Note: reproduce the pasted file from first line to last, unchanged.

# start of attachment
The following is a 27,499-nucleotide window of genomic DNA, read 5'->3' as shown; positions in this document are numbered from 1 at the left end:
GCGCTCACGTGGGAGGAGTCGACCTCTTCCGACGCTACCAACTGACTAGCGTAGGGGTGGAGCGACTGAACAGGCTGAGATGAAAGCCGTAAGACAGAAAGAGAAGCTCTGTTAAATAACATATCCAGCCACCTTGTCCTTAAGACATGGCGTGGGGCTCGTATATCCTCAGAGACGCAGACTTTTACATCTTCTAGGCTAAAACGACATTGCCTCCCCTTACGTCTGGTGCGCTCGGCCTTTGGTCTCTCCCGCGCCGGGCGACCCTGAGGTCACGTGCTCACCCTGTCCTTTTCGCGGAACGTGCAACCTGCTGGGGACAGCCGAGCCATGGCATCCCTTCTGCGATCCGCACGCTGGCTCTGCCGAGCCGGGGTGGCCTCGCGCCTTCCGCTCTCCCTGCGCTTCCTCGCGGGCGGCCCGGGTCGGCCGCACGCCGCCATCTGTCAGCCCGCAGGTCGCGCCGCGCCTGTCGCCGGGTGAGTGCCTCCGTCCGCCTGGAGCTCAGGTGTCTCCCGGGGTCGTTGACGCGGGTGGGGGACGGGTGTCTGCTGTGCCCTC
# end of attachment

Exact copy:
The following is a 27,499-nucleotide window of genomic DNA, read 5'->3' as shown; positions in this document are numbered from 1 at the left end:
GCGCTCACGTGGGAGGAGTCGACCTCTTCCGACGCTACCAACTGACTAGCGTAGGGGTGGAGCGACTGAACAGGCTGAGATGAAAGCCGTAAGACAGAAAGAGAAGCTCTGTTAAATAACATATCCAGCCACCTTGTCCTTAAGACATGGCGTGGGGCTCGTATATCCTCAGAGACGCAGACTTTTACATCTTCTAGGCTAAAACGACATTGCCTCCCCTTACGTCTGGTGCGCTCGGCCTTTGGTCTCTCCCGCGCCGGGCGACCCTGAGGTCACGTGCTCACCCTGTCCTTTTCGCGGAACGTGCAACCTGCTGGGGACAGCCGAGCCATGGCATCCCTTCTGCGATCCGCACGCTGGCTCTGCCGAGCCGGGGTGGCCTCGCGCCTTCCGCTCTCCCTGCGCTTCCTCGCGGGCGGCCCGGGTCGGCCGCACGCCGCCATCTGTCAGCCCGCAGGTCGCGCCGCGCCTGTCGCCGGGTGAGTGCCTCCGTCCGCCTGGAGCTCAGGTGTCTCCCGGGGTCGTTGACGCGGGTGGGGGACGGGTGTCTGCTGTGCCCTC